Another important consideration is how Analytics is reporting conversions and revenue. By default, Analytics is set up to give the last non-direct visit 100% of the conversions or revenue credit. One issue with this model is the user journey is complex; assigning all the credit to the “last touchpoint” may undervalue other sources. 

In the paid-initiated traffic, we can see they visit the coupon or affiliate websites right before making a purchase, and then the revenue is attributed to the coupon websites. Sometimes we see the searcher visit multiple coupon websites in the same session. Also, we can see that some revenue was attributed to the Affirm payment option for when searchers prefer to make payments over time. 

For example, if a person clicks to your website from a Paid ad, then returns as a coupon ‘referral’ or ‘other advertising’ traffic to convert, Analytics will report 1 transaction for Referral or Other Advertising. The Multi-Channel Funnels report will show 1 conversion with the path paid search > referral. Paid search will get 1 assisted conversion.

In the Last Interaction attribution model, the last touchpoint—in this case, the Referral channel—would receive 100% of the credit for the sale.

In the following scenarios, the final touchpoint will get 100% of the credit in Analytics’ Last Click model unless it is Direct and then it gives credit to the previous source.

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In the scenarios above, the last click may be the reason you purchased, but it is not the reason you were interested in the first place. It may be worth considering upgrading your attribution model to something that gives more credit to other touchpoints along the journey. This type of attribution makes it difficult to assign credit where credit is due.

Let’s say we updated it to a Position-Based model. The attribution credit would look something like this with 40% attributed to the first and last touchpoints and 20% divided to anything in between.

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In Google Ads, most of us have moved away from the Last Click attribution model. This article From Last Click to Position-Based: An Attribution Test does a great job of discussing how changing the model impacted Google Ads campaigns. If your account has enough clicks and conversions, then the Data Driven Model will be an available option.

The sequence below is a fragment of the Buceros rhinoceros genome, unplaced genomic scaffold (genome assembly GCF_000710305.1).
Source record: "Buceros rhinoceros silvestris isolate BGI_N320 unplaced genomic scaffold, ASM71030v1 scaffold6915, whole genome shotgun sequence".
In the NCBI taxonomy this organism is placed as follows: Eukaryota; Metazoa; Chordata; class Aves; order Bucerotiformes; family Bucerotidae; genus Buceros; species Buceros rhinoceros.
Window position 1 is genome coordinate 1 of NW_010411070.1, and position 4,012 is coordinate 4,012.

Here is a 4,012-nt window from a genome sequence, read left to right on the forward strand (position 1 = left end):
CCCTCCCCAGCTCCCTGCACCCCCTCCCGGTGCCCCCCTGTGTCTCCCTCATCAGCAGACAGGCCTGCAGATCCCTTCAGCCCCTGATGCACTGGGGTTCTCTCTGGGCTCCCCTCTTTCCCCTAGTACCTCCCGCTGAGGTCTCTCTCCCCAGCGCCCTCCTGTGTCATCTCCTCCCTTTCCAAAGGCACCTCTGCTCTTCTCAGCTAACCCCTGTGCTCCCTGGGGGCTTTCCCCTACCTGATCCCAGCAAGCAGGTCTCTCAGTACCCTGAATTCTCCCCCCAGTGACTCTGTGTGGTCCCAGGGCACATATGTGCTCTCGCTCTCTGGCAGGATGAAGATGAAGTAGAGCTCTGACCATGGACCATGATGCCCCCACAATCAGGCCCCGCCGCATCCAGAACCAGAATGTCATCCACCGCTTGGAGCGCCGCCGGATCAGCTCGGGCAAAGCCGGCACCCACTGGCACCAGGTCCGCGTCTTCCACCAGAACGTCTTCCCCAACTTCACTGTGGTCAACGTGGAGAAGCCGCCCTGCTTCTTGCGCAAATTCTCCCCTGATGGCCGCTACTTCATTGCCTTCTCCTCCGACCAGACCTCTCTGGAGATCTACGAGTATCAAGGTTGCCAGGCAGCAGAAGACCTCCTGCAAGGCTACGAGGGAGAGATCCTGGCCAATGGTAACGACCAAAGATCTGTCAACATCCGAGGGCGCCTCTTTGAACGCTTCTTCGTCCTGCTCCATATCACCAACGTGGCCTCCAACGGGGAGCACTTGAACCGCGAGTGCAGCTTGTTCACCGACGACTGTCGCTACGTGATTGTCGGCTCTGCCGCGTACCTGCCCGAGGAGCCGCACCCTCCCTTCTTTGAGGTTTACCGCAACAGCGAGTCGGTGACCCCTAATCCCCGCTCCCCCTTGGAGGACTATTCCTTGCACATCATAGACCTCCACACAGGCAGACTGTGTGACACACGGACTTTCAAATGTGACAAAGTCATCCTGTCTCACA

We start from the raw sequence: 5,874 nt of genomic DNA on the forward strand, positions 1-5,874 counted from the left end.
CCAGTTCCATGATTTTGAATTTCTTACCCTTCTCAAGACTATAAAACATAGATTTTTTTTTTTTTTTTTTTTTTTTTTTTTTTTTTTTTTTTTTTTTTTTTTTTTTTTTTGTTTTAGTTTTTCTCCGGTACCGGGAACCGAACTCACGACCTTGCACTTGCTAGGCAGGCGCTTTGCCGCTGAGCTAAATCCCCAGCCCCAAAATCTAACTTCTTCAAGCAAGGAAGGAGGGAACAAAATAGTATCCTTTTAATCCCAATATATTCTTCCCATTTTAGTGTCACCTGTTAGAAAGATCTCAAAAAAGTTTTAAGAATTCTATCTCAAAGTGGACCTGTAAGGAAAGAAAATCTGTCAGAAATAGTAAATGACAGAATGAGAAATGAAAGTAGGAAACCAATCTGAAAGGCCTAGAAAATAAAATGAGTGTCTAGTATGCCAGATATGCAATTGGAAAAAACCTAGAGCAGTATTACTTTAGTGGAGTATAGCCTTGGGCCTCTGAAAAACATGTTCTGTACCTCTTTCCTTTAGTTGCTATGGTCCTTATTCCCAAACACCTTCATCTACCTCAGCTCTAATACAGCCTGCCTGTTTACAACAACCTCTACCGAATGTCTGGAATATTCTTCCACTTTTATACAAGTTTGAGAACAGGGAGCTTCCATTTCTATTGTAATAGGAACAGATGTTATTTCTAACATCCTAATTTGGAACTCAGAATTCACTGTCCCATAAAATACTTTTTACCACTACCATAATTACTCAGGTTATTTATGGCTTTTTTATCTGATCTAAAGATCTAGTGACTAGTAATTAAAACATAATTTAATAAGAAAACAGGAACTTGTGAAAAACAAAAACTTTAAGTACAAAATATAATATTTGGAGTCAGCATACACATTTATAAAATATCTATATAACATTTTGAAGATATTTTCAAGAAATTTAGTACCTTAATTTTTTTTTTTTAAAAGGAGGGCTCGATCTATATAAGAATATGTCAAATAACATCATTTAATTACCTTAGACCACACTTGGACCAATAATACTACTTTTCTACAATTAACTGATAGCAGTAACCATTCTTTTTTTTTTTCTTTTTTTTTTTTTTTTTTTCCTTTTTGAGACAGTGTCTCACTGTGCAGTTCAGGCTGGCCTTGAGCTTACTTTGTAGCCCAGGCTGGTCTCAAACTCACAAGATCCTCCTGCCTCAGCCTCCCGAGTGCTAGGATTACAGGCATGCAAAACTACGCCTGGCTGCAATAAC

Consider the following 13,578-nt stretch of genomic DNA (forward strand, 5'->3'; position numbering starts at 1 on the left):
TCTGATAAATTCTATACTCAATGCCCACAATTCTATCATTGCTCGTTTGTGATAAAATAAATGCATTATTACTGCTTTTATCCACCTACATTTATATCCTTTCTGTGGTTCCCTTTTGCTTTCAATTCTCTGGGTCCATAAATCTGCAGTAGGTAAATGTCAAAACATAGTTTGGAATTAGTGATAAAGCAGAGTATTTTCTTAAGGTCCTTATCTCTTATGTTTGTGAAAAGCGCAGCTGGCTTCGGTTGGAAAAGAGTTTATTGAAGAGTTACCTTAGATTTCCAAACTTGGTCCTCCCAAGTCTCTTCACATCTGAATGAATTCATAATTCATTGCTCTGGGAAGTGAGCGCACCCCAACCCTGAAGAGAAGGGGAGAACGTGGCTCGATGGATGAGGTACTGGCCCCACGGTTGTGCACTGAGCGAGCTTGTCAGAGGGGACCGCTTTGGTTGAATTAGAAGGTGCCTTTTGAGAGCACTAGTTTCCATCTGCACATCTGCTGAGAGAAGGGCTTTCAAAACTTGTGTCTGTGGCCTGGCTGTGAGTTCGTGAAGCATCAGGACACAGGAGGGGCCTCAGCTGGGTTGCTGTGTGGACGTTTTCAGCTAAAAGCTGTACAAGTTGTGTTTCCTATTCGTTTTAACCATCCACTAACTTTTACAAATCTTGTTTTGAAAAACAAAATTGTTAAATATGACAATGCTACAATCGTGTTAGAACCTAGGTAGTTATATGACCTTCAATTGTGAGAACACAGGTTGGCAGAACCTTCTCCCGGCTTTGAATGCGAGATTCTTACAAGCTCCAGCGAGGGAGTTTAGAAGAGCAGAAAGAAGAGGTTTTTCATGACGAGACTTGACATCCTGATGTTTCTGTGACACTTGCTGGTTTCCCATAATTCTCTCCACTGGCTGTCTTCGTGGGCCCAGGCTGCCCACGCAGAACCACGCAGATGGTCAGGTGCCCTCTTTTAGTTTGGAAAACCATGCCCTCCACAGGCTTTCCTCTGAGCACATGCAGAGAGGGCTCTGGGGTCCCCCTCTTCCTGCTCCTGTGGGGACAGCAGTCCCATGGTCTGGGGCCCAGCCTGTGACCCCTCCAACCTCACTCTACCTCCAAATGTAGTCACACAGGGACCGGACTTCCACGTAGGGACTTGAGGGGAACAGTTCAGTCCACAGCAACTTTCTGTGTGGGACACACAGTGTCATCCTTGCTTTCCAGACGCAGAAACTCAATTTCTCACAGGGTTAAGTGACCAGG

Model Comparison Tool

You can use the Model Comparison Tool in Analytics or it is called the Model Comparison Explorer in Analytics 360. They can be found under Conversions > Multi-Channel Funnels > Model Comparison Tool. 

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In the above scenario, the channels that would benefit the most are Paid Search, Organic Search, and Social Network. This data shows us that these paths may begin the journey more often and the Last Click model is not giving them the credit they may be entitled to receive.

You can also use the Attribution Beta in Analytics to explore the difference in the models without changing the settings. 

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Analytics Attribution Revenue to Referral Spam Coupon Websites

In this case, we see a large portion of the revenue is being attributed to coupon websites. These websites dominate the search results when you look for coupons for many brands. Oftentimes these coupons do not work, but searchers will try to get a promotion. You can see some ads are offering discounts for Macy’s here.

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One option might be to switch to another attribution model in Analytics. If the Data-Driven Attribution model is available this might be the best option. Your account would need to meet specific criteria for this option to be available. Another option would be to switch to Position-Based for conversions that involve multiple touchpoints.

Another option might be to create a special coupon page for your website that is not easily found on your website. Then you can set up a Brand Coupon ad group and target these discount terms to bring searchers back to your website with a valid coupon. While some people may continue checking out without a coupon, others may choose to abandon their cart. 

Conclusion

It may be time to really think about how we are attribution revenue in Analytics. The searcher’s journey can often be complex. Is the Last Click approach attributing too much revenue to sources that are less valuable? Are these referral sources devaluing your marketing efforts? Even if you decide you are not ready to rethink the attribution model in Analytics, it would be worth the time to deep dive into the list of referral sources getting credit for revenue. Maybe some of these referral sources could be excluded to give you a better vantage point of what is contributing the most.